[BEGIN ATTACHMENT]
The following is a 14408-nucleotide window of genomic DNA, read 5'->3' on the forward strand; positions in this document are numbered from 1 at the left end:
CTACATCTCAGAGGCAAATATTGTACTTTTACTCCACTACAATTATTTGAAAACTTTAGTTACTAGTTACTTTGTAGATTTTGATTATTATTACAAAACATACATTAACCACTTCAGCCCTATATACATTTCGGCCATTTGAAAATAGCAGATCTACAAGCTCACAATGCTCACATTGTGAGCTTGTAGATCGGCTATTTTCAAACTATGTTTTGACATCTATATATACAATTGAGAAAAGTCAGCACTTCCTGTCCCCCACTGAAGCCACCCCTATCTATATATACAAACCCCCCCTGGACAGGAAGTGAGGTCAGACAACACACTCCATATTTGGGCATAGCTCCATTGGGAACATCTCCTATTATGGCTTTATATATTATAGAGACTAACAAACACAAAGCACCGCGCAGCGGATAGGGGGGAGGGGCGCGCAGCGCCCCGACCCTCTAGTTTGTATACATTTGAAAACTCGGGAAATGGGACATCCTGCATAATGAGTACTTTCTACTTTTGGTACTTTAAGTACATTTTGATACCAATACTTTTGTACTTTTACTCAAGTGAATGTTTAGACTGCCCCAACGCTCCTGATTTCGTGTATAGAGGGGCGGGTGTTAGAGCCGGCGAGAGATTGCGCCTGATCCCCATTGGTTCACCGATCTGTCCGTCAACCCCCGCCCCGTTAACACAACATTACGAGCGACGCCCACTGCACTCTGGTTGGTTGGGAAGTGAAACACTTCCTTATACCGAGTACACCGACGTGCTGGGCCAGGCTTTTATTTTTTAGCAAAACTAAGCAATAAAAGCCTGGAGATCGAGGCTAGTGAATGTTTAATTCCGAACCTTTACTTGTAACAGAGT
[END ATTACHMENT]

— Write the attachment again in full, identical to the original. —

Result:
The following is a 14408-nucleotide window of genomic DNA, read 5'->3' on the forward strand; positions in this document are numbered from 1 at the left end:
CTACATCTCAGAGGCAAATATTGTACTTTTACTCCACTACAATTATTTGAAAACTTTAGTTACTAGTTACTTTGTAGATTTTGATTATTATTACAAAACATACATTAACCACTTCAGCCCTATATACATTTCGGCCATTTGAAAATAGCAGATCTACAAGCTCACAATGCTCACATTGTGAGCTTGTAGATCGGCTATTTTCAAACTATGTTTTGACATCTATATATACAATTGAGAAAAGTCAGCACTTCCTGTCCCCCACTGAAGCCACCCCTATCTATATATACAAACCCCCCCTGGACAGGAAGTGAGGTCAGACAACACACTCCATATTTGGGCATAGCTCCATTGGGAACATCTCCTATTATGGCTTTATATATTATAGAGACTAACAAACACAAAGCACCGCGCAGCGGATAGGGGGGAGGGGCGCGCAGCGCCCCGACCCTCTAGTTTGTATACATTTGAAAACTCGGGAAATGGGACATCCTGCATAATGAGTACTTTCTACTTTTGGTACTTTAAGTACATTTTGATACCAATACTTTTGTACTTTTACTCAAGTGAATGTTTAGACTGCCCCAACGCTCCTGATTTCGTGTATAGAGGGGCGGGTGTTAGAGCCGGCGAGAGATTGCGCCTGATCCCCATTGGTTCACCGATCTGTCCGTCAACCCCCGCCCCGTTAACACAACATTACGAGCGACGCCCACTGCACTCTGGTTGGTTGGGAAGTGAAACACTTCCTTATACCGAGTACACCGACGTGCTGGGCCAGGCTTTTATTTTTTAGCAAAACTAAGCAATAAAAGCCTGGAGATCGAGGCTAGTGAATGTTTAATTCCGAACCTTTACTTGTAACAGAGT